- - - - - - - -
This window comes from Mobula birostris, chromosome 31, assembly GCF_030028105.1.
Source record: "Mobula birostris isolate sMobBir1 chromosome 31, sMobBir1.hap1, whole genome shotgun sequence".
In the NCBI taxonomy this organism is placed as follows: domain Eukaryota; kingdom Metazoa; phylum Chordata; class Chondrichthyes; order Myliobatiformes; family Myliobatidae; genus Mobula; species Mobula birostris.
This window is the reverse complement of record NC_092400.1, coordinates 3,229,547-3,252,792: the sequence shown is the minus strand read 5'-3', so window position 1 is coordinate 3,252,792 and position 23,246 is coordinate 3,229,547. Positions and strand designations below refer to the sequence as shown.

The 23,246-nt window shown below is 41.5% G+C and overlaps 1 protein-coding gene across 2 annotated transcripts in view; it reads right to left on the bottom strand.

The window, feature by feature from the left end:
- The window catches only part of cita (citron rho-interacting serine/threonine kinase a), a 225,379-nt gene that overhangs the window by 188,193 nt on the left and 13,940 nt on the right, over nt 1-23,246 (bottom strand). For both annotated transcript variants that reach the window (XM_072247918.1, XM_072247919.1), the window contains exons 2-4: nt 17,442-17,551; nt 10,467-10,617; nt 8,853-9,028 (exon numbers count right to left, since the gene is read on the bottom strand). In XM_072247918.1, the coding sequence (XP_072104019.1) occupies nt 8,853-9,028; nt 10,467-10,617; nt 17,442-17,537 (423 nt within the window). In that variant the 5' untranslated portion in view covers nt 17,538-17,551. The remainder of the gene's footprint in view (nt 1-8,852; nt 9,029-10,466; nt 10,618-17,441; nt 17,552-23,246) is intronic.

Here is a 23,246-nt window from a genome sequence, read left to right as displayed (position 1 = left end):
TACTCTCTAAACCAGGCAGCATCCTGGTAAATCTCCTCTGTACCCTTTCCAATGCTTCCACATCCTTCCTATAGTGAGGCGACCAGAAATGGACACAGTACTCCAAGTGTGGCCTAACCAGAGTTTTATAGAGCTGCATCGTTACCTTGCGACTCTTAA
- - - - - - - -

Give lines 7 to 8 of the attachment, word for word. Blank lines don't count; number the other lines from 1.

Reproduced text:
- The window catches only part of cita (citron rho-interacting serine/threonine kinase a), a 225,379-nt gene that overhangs the window by 188,193 nt on the left and 13,940 nt on the right, over nt 1-23,246 (bottom strand). For both annotated transcript variants that reach the window (XM_072247918.1, XM_072247919.1), the window contains exons 2-4: nt 17,442-17,551; nt 10,467-10,617; nt 8,853-9,028 (exon numbers count right to left, since the gene is read on the bottom strand). In XM_072247918.1, the coding sequence (XP_072104019.1) occupies nt 8,853-9,028; nt 10,467-10,617; nt 17,442-17,537 (423 nt within the window). In that variant the 5' untranslated portion in view covers nt 17,538-17,551. The remainder of the gene's footprint in view (nt 1-8,852; nt 9,029-10,466; nt 10,618-17,441; nt 17,552-23,246) is intronic.

Here is a 23,246-nt window from a genome sequence, read left to right as displayed (position 1 = left end):